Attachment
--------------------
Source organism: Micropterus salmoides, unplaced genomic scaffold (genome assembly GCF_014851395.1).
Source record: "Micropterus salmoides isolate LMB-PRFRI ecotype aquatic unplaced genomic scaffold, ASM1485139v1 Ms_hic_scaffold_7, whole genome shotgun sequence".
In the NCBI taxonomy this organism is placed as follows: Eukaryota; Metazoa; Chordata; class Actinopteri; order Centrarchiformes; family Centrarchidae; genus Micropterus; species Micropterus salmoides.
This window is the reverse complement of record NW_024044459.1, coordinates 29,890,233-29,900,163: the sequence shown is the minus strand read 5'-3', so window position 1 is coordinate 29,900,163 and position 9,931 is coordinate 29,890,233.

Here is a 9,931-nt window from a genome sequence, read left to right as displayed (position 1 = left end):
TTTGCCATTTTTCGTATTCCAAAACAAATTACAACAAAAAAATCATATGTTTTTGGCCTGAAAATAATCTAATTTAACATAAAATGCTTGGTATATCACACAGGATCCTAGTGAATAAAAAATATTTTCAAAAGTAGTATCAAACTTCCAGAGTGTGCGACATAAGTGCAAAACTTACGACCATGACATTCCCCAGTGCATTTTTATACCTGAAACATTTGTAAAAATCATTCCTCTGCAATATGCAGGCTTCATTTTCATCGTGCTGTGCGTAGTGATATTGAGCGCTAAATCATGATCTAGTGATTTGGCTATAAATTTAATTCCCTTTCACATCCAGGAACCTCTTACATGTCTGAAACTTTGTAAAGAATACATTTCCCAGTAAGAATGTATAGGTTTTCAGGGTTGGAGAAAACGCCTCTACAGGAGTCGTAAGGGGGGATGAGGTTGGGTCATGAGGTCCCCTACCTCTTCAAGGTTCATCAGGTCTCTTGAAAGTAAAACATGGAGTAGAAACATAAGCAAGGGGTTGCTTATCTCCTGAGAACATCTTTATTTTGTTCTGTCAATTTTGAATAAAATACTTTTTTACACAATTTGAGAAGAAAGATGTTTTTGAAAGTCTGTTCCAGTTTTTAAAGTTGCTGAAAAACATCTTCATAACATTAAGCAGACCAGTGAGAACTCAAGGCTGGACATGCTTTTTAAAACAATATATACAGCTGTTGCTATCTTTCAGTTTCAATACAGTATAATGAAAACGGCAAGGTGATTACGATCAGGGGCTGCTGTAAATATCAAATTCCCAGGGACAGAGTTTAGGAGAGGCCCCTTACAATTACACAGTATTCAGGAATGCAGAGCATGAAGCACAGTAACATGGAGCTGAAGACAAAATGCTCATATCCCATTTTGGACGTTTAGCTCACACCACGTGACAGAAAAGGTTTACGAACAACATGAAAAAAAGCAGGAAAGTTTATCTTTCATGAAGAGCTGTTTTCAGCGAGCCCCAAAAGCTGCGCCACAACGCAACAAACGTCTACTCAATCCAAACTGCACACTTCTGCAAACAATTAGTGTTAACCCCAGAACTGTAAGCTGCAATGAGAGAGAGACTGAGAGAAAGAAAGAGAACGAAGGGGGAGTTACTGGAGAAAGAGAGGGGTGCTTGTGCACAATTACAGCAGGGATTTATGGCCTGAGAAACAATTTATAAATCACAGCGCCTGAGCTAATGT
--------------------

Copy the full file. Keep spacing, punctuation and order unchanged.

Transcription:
Source organism: Micropterus salmoides, unplaced genomic scaffold (genome assembly GCF_014851395.1).
Source record: "Micropterus salmoides isolate LMB-PRFRI ecotype aquatic unplaced genomic scaffold, ASM1485139v1 Ms_hic_scaffold_7, whole genome shotgun sequence".
In the NCBI taxonomy this organism is placed as follows: Eukaryota; Metazoa; Chordata; class Actinopteri; order Centrarchiformes; family Centrarchidae; genus Micropterus; species Micropterus salmoides.
This window is the reverse complement of record NW_024044459.1, coordinates 29,890,233-29,900,163: the sequence shown is the minus strand read 5'-3', so window position 1 is coordinate 29,900,163 and position 9,931 is coordinate 29,890,233.

Here is a 9,931-nt window from a genome sequence, read left to right as displayed (position 1 = left end):
TTTGCCATTTTTCGTATTCCAAAACAAATTACAACAAAAAAATCATATGTTTTTGGCCTGAAAATAATCTAATTTAACATAAAATGCTTGGTATATCACACAGGATCCTAGTGAATAAAAAATATTTTCAAAAGTAGTATCAAACTTCCAGAGTGTGCGACATAAGTGCAAAACTTACGACCATGACATTCCCCAGTGCATTTTTATACCTGAAACATTTGTAAAAATCATTCCTCTGCAATATGCAGGCTTCATTTTCATCGTGCTGTGCGTAGTGATATTGAGCGCTAAATCATGATCTAGTGATTTGGCTATAAATTTAATTCCCTTTCACATCCAGGAACCTCTTACATGTCTGAAACTTTGTAAAGAATACATTTCCCAGTAAGAATGTATAGGTTTTCAGGGTTGGAGAAAACGCCTCTACAGGAGTCGTAAGGGGGGATGAGGTTGGGTCATGAGGTCCCCTACCTCTTCAAGGTTCATCAGGTCTCTTGAAAGTAAAACATGGAGTAGAAACATAAGCAAGGGGTTGCTTATCTCCTGAGAACATCTTTATTTTGTTCTGTCAATTTTGAATAAAATACTTTTTTACACAATTTGAGAAGAAAGATGTTTTTGAAAGTCTGTTCCAGTTTTTAAAGTTGCTGAAAAACATCTTCATAACATTAAGCAGACCAGTGAGAACTCAAGGCTGGACATGCTTTTTAAAACAATATATACAGCTGTTGCTATCTTTCAGTTTCAATACAGTATAATGAAAACGGCAAGGTGATTACGATCAGGGGCTGCTGTAAATATCAAATTCCCAGGGACAGAGTTTAGGAGAGGCCCCTTACAATTACACAGTATTCAGGAATGCAGAGCATGAAGCACAGTAACATGGAGCTGAAGACAAAATGCTCATATCCCATTTTGGACGTTTAGCTCACACCACGTGACAGAAAAGGTTTACGAACAACATGAAAAAAAGCAGGAAAGTTTATCTTTCATGAAGAGCTGTTTTCAGCGAGCCCCAAAAGCTGCGCCACAACGCAACAAACGTCTACTCAATCCAAACTGCACACTTCTGCAAACAATTAGTGTTAACCCCAGAACTGTAAGCTGCAATGAGAGAGAGACTGAGAGAAAGAAAGAGAACGAAGGGGGAGTTACTGGAGAAAGAGAGGGGTGCTTGTGCACAATTACAGCAGGGATTTATGGCCTGAGAAACAATTTATAAATCACAGCGCCTGAGCTAATGT